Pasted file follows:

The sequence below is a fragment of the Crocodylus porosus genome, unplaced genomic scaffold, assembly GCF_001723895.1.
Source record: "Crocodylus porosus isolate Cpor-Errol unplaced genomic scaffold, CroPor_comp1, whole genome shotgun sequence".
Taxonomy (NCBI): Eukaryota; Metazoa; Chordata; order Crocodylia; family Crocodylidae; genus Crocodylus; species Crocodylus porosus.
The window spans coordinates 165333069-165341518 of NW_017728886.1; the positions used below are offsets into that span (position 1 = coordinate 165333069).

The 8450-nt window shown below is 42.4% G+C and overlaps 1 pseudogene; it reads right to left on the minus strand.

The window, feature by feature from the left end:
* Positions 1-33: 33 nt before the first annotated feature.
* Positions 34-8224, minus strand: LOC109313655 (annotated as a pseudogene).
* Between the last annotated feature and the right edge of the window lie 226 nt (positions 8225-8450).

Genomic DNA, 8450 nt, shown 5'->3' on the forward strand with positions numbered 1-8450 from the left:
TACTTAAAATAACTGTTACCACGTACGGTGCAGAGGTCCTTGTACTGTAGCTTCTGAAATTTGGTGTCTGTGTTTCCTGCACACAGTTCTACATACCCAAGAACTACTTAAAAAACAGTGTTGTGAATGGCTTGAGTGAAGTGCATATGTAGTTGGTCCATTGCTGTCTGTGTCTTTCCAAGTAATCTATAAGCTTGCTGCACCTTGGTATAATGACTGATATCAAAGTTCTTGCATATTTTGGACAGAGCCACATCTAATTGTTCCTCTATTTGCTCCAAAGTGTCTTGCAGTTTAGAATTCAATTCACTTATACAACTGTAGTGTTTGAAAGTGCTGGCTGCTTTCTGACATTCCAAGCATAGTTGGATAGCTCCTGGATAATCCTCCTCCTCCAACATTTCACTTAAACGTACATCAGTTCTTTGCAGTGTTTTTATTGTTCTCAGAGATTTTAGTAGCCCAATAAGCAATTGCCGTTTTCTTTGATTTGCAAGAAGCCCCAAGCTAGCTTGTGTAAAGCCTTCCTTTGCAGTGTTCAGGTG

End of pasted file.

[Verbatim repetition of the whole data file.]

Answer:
The sequence below is a fragment of the Crocodylus porosus genome, unplaced genomic scaffold, assembly GCF_001723895.1.
Source record: "Crocodylus porosus isolate Cpor-Errol unplaced genomic scaffold, CroPor_comp1, whole genome shotgun sequence".
Taxonomy (NCBI): Eukaryota; Metazoa; Chordata; order Crocodylia; family Crocodylidae; genus Crocodylus; species Crocodylus porosus.
The window spans coordinates 165333069-165341518 of NW_017728886.1; the positions used below are offsets into that span (position 1 = coordinate 165333069).

The 8450-nt window shown below is 42.4% G+C and overlaps 1 pseudogene; it reads right to left on the minus strand.

The window, feature by feature from the left end:
* Positions 1-33: 33 nt before the first annotated feature.
* Positions 34-8224, minus strand: LOC109313655 (annotated as a pseudogene).
* Between the last annotated feature and the right edge of the window lie 226 nt (positions 8225-8450).

Genomic DNA, 8450 nt, shown 5'->3' on the forward strand with positions numbered 1-8450 from the left:
TACTTAAAATAACTGTTACCACGTACGGTGCAGAGGTCCTTGTACTGTAGCTTCTGAAATTTGGTGTCTGTGTTTCCTGCACACAGTTCTACATACCCAAGAACTACTTAAAAAACAGTGTTGTGAATGGCTTGAGTGAAGTGCATATGTAGTTGGTCCATTGCTGTCTGTGTCTTTCCAAGTAATCTATAAGCTTGCTGCACCTTGGTATAATGACTGATATCAAAGTTCTTGCATATTTTGGACAGAGCCACATCTAATTGTTCCTCTATTTGCTCCAAAGTGTCTTGCAGTTTAGAATTCAATTCACTTATACAACTGTAGTGTTTGAAAGTGCTGGCTGCTTTCTGACATTCCAAGCATAGTTGGATAGCTCCTGGATAATCCTCCTCCTCCAACATTTCACTTAAACGTACATCAGTTCTTTGCAGTGTTTTTATTGTTCTCAGAGATTTTAGTAGCCCAATAAGCAATTGCCGTTTTCTTTGATTTGCAAGAAGCCCCAAGCTAGCTTGTGTAAAGCCTTCCTTTGCAGTGTTCAGGTG